He claimed the Nano had been kept alive, even after a board decision that it should be abandoned, because of “emotional” factors around Mr Tata’s cherished project. Another reason, he alleged, was a plan to supply Nano bodies to be refitted as electric vehicles by Jayem Automotives, an Indian start-up in which Mr Tata has invested.
In November, Tata Motors confirmed the tie-up with Jayem, but it denies any conflict of interest. The new electric vehicle will be sold under the Jayem brand, and the future of the Nano itself remains unclear.
The Nano’s failure lies in marketing that betrayed a fundamental misunderstanding of the Indian car market, says Arya Sen, an analyst at Jefferies: “Cars in India are aspirational, but this was positioned as a cheap product.”
Despite the reluctance to pull the plug on the Nano, Tata Motors’ new management has shown improved strategic thinking and an ability to implement it by cutting costs and smartly marketing new products, says Anil Sharma, an analyst at IHS Automotive.
The company’s huge commercial vehicle business, which accounts for the bulk of domestic revenue, also appears to have turned a corner. From controlling nearly two-thirds of the Indian market in 2010, it had been beaten down by rival Ashok Leyland to just 42 per cent, before recovering to 48 per cent in the final quarter of 2017.
Meanwhile at Jaguar Land Rover, Tata Motors’ main breadwinner since its 2008 takeover, the focus is on equipping the business for the electric age. The company has committed to offering an electric version of every model by 2020.
Mr Sen says the key to JLR’s success has been its Indian parent’s willingness to “let them do their own thing… if Tata Motors had been handling the decisions, that would have been a disaster”.
In contrast, Mr Butschek vows an end to “complacent” stewardship of Tata Motors’ core business.
Nevertheless, it could take years to reverse the damage of the company’s years of drift, Mr Sen warns.
“The product is not always the most important thing in passenger vehicles there are many other factors, and it’s just not seen as a very high-end brand,” he says. “I think they’ll turn around from consistent losses to some amount of profitability, but I don’t have high hopes.”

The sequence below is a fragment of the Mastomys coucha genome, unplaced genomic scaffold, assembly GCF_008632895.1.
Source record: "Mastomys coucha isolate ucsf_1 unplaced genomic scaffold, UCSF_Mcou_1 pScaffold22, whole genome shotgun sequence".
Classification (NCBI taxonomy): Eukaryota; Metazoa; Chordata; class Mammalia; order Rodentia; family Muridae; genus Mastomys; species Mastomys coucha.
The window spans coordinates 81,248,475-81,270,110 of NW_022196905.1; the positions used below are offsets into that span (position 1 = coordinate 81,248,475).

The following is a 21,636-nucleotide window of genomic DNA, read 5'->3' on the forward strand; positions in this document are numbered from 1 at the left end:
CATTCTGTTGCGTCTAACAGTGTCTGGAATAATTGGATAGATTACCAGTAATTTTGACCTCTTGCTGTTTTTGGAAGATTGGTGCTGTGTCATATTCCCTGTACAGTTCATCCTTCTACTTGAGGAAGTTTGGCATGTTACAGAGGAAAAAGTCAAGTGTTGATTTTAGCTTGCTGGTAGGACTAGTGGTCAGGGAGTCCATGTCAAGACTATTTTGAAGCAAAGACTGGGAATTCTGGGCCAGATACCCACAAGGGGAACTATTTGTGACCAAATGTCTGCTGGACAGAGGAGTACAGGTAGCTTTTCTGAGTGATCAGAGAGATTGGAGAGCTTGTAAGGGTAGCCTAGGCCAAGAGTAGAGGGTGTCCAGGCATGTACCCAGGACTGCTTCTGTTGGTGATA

Tata’s tiny Nano proves large distraction
A decade on from the high-profile launch of Tata Motors’ Nano, it sold just 94 units in December, compared with an original prediction that monthly sales would top 20,000 and eventually reach 500,000 annually. Sales of the vehicle once touted as the group’s new cash cow have been consistently dismal, sideswiped by small cars from rivals who took advantage of production snags that delayed the Nano’s rollout by a year. The Nano was also dented by Tata’s failure to establish a strong dealership network in rural areas home to the bulk of the car’s target customers. The abandonment of the Nano would “do a lot of good for [Tata Motors’] share price”, by proving management’s hard-nosed commitment to turning round the domestic business, says Jefferies analyst Arya Sen. He adds that the distraction of the Nano drive was a major reason for the stagnation of Tata Motors’ broader portfolio over the past decade. But Tata Motors’ chief executive Guenther Butschek says no decision has been taken on the vehicle’s fate, with the Indian group still keen to include in its product range a vehicle less than 12 feet long, which is favoured by some drivers for its practicality in India’s congested cities. “That’s a good piece of the market, and this is where we play the game today with the Nano,” says Mr Butschek. “The question is how are we going to play this segment in the future… we have intensive discussions and no decision has been made.”